Troy Media Columnist
Russia has banned Canadian pork, but judging from the response of the Canadian government you might question if it even happened.
After Russia’s broad agriculture sanctions were announced last week, Gerry Ritz, Canada’s Minister of Agriculture, stated that this was “short-sighted desperation from the Putin regime” and that “thanks to the continued efforts of our government and industry, Canadian pork producers have access to numerous other lucrative markets around the world.” Ritz’s statement is great rhetoric: he is, after all, known for great one liners. But this is not “death by a thousand cold cuts”, it is a serious blow to the industry.
Ritz’s comments on pork completely downplay the importance of the Russian market, the ease with which exporters could pivot to new markets, and the overall significance of the sanctions on future international trade.
Russia’s sweeping ban on agricultural products from Canada, the U.S., Australia, and Norway are a calculated move designed to inflict the maximum amount of damage on countries that imposed sanctions on it, while at the same time minimizing the impact to Russian consumers. More importantly, it is a “shot across the bow” in an economic battle that could move the world away from unfettered globalization to a more protectionism and bilateral trade world.
When Putin choose products to ban, he did so knowing that Russian consumers would bear the brunt of sanctions. Pork was chosen because it has two major substitutes, beef and chicken, both of which could be purchased from friendly countries – namely Brazil, Argentina, and China.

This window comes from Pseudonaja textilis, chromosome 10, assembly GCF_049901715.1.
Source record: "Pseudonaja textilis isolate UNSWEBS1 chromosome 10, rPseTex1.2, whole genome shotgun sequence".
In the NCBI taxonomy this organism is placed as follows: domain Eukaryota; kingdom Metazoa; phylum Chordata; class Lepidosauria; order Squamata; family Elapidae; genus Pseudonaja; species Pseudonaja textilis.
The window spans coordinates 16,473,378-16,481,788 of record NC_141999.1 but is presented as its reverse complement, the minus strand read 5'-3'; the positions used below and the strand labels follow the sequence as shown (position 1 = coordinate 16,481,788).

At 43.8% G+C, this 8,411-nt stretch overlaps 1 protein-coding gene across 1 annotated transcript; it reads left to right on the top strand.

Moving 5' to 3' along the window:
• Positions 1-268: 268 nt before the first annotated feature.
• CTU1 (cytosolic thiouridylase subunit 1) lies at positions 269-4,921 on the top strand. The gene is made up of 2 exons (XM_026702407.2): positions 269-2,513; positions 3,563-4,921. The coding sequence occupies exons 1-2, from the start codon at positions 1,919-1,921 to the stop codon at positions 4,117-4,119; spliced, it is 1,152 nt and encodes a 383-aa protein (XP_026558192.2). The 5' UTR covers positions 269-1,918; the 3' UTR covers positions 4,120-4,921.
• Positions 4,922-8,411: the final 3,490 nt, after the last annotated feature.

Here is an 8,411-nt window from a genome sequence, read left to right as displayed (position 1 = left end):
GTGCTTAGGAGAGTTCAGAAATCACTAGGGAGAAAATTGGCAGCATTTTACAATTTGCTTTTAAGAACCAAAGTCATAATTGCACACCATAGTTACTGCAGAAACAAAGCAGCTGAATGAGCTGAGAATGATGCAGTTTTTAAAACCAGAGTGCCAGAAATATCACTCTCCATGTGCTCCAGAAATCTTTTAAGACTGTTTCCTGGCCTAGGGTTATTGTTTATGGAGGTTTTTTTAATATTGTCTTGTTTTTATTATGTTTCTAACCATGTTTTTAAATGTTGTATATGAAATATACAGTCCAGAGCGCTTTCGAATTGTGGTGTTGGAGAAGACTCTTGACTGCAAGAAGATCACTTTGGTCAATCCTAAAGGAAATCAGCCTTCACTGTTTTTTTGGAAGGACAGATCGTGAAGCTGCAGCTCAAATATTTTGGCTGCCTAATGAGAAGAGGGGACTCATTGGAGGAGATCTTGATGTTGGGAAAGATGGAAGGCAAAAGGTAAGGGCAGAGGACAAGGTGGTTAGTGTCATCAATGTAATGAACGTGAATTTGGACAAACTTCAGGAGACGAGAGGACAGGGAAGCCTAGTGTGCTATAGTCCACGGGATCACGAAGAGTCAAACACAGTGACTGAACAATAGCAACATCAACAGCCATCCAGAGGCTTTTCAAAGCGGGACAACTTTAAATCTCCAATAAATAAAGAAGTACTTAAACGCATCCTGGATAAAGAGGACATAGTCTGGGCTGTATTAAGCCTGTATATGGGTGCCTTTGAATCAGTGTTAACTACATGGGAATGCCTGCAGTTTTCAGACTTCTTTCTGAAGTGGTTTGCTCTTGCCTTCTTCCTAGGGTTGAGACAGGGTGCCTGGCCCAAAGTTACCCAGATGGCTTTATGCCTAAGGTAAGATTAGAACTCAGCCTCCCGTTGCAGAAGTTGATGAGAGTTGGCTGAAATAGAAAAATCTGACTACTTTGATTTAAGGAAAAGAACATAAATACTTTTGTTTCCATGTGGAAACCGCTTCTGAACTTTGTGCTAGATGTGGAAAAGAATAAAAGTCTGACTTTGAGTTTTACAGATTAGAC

Switching markets isn’t as easy as switching supermarkets; especially when it is our third largest export market we are losing. Russia was importing nearly $500 million a year of Canadian pork. Adding to the problem is that U.S. and EU pork has also been banned from Russia.
U.S. pork exports to Russia, albeit small – $16.1 million last year – have picked up considerably since March when Russia lifted a ban on U.S. imports. In June, the U.S. exported nearly $34 million worth of pork to Russia.
Prior to a ban put in place in January because of swine flu, the EU was selling more than $700 million a year of pork to Russia. Since then, the EU has begun pursuing non-Russian markets, thus removing much of the excess demand in Asia. There has actually seen a significant drop in pork prices in China because of it.
If demand cannot be found in existing markets, demand will have to be created. Pork is highly price- elastic, so in order to build more demand sellers will need to reduce price. This will reduce profits for Canadian farmers, if they can even find a market where demand can be grown.
And pork, albeit important, may be just the beginning of the economic confrontation that will engulf all of our exports, from agriculture to potash to oil and gas in a new economic “Cold War” with all the regional conflicts, proxy battles, and races that go with it.
Rather than bullets and bombs, this battle will be fought with dollars, rubbles, and yuan. We have already seen India and China decide not to implement sanctions against Russia and Japan has watered down its sanction. This was done mainly because of the growing importance of Russia’s energy security blanket in Asia. If this trend continues, Canada’s pivot towards Asia may be over and old trade relationships between Canada and Europe and Canada and North America will be essential for our continued growth.
International trade is not a zero sum game; it is a world of shades of grey. Russia’s ban of Canadian pork will damage our economy, just as the West’s sanctions damaged Russia’s economy. It would behove us to lower the rhetoric and focus on revaluating our export strategy so that we can be competitive in world where sanctions and geopolitical risk are very quickly superseding free trade and open-borders.
Ryan Lijdsman is a Canadian-based international business consultant.